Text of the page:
Dick Warner, the environmentalist who helped to put the Barrow on the map with his stunning TV series, ‘Waterways’, has described the rivers and its towpath bed as being of inestimable value and of huge beauty: “It’s a treasure incredibly rich in wild-life”. He says he is completely opposed to the proposed hard track and says the construction and the subsequent faster traffic on the line would be a real deterrent to wildlife especially otters who will leave a place and never come back if disturbed. This plan is a real threat to this wild place.
We are told that this will bring increased numbers of visitors to the river towns and that that in turn will bring jobs. Well, remember how we were always told during the Celtic Tiger era that all sorts of dreadful developments had to be allowed in the name of progress and jobs? Our planners allowed some of the most beautiful places in this country to be utterly destroyed with thoughtless building and development, some of which we now have to pay to have pulled down again, not to mention the massive debts we are stuck with because of banks who lent for this thoughtless development.
Guard your treasure well, nurture it and it will bring jobs. Sell this area as a peaceful haven for walkers and cyclists and nature trails and anglers and you will get your numbers. Failte Ireland and Carlow Tourism have never ever understood the jewel they have here in this green sward, one of the few long distance grassy walking ways in Europe.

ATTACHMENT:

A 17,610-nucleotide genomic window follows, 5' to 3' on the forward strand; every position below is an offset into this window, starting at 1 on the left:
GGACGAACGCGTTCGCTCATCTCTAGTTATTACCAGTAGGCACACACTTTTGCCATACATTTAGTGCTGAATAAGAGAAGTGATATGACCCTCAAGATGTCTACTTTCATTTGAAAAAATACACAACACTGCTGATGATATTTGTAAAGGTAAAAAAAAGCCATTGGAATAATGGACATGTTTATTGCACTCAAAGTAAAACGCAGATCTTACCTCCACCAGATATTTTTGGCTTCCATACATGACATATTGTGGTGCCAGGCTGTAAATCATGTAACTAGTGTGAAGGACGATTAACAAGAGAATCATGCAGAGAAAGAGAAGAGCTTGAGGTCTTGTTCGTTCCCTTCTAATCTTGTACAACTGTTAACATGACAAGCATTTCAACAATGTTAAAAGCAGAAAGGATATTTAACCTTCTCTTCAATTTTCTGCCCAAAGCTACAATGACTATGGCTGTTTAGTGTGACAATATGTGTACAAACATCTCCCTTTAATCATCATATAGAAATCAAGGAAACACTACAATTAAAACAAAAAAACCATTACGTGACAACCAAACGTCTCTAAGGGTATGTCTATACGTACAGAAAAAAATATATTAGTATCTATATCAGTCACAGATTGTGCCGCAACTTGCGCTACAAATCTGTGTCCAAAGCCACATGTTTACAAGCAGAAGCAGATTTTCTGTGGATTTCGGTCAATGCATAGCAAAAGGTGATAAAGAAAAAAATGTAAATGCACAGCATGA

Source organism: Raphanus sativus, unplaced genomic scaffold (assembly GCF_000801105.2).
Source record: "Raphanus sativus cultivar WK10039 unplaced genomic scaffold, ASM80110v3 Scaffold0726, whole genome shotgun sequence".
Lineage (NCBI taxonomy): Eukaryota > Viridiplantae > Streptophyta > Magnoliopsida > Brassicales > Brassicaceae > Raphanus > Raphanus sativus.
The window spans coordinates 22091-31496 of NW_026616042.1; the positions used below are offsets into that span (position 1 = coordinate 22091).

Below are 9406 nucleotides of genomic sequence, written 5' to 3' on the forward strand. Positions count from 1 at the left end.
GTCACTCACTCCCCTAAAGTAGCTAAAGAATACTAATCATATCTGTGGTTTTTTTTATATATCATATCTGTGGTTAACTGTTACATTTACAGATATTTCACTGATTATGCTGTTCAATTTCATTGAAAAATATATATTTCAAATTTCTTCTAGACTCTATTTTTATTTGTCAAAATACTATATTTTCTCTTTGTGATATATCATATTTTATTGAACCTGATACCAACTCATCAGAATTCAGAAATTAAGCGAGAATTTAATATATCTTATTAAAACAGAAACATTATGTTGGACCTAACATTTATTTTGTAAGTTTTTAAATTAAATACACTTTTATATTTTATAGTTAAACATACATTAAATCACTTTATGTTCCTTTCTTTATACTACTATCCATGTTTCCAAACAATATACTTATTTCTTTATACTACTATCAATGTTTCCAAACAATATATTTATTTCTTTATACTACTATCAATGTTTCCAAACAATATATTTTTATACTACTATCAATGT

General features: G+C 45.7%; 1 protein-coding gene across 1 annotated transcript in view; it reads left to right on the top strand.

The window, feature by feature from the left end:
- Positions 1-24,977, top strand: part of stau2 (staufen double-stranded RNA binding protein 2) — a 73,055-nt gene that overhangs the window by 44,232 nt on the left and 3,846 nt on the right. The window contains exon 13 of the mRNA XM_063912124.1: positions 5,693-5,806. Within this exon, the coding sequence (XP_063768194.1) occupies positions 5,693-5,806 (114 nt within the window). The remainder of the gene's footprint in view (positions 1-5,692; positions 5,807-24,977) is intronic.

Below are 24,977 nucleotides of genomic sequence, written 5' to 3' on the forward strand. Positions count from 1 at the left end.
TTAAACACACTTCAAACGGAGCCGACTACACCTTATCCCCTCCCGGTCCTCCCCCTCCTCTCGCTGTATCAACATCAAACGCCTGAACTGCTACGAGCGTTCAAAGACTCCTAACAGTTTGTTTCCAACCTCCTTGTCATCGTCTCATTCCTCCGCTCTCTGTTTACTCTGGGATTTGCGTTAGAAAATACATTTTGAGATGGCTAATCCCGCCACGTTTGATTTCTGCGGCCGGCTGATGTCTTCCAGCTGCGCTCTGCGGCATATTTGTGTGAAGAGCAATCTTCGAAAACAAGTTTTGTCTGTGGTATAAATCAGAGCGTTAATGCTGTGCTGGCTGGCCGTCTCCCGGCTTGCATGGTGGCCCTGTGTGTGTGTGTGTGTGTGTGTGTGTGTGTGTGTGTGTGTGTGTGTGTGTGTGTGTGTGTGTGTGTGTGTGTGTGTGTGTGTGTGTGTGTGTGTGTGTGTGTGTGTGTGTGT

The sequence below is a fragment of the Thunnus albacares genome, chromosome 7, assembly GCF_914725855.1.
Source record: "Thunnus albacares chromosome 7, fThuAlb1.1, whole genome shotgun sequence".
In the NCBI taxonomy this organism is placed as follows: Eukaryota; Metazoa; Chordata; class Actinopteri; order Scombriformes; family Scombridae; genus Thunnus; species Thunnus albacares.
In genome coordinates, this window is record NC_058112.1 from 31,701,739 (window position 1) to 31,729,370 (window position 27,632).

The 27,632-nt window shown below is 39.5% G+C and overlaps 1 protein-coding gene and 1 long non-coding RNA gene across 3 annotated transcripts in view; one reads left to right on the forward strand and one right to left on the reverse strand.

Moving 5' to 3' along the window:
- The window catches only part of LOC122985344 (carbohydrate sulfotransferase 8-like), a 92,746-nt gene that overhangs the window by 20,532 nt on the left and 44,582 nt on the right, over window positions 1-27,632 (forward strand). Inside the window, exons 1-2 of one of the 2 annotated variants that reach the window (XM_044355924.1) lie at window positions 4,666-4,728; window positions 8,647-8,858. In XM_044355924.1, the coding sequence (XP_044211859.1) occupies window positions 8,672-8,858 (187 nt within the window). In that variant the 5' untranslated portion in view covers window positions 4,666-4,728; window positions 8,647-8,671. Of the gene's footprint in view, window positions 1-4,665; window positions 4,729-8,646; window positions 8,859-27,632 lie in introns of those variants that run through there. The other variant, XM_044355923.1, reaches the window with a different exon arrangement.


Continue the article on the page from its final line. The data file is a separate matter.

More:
I have yet to see the sort of poster I would use, of a pair of walkers setting out along a peaceful green riverside path. Peace, quiet, the sort that can mend our nerves and salve our souls. I know that every time I have written an article for the Irish Times or done an RTE programme about this area (and I have done a few), I meet people for the next year on the Barrow Line saying ‘we read your piece and decided to come down and we’re delighted.’ They love it. They wonder why they had never heard of it. And they have never heard of it because it has never, never been promoted by the authorities as it should.
But then some bright spark saw the Greenway in Westport and said: ‘Hey, why not do a cycle track down the Barrow?’ But this isn’t Westport and this isn’t a railway. The Westport Greenway is a new amenity based on a disused railway. It didn’t exist before. The Barrow towpath is an existing established amenity beloved of so many of us. It is a jewel. It should be passed on from generation to generation. It should be protected and sold as the sensitive grassy peaceful haven that it is.
Waterways Ireland have done great work on the Barrow. They have maintained the track and the locks and they have tried to keep the canals weed-free. But why not use the money proposed for this project to make what’s here better, not to destroy it. Yes, there are areas of the line where remedial work needs to be done because the line has collapsed. Yes, there are places where there are potholes; places where overhead foliage needs to be curtailed so that cyclists don’t bang their heads. Map installations are needed for walkers and cyclists. And the river activities have to be encouraged: canoeing and canoeing camps; the restocking of the river- remember the hordes of British and Dutch fishermen who used to come here when there were fish in the river?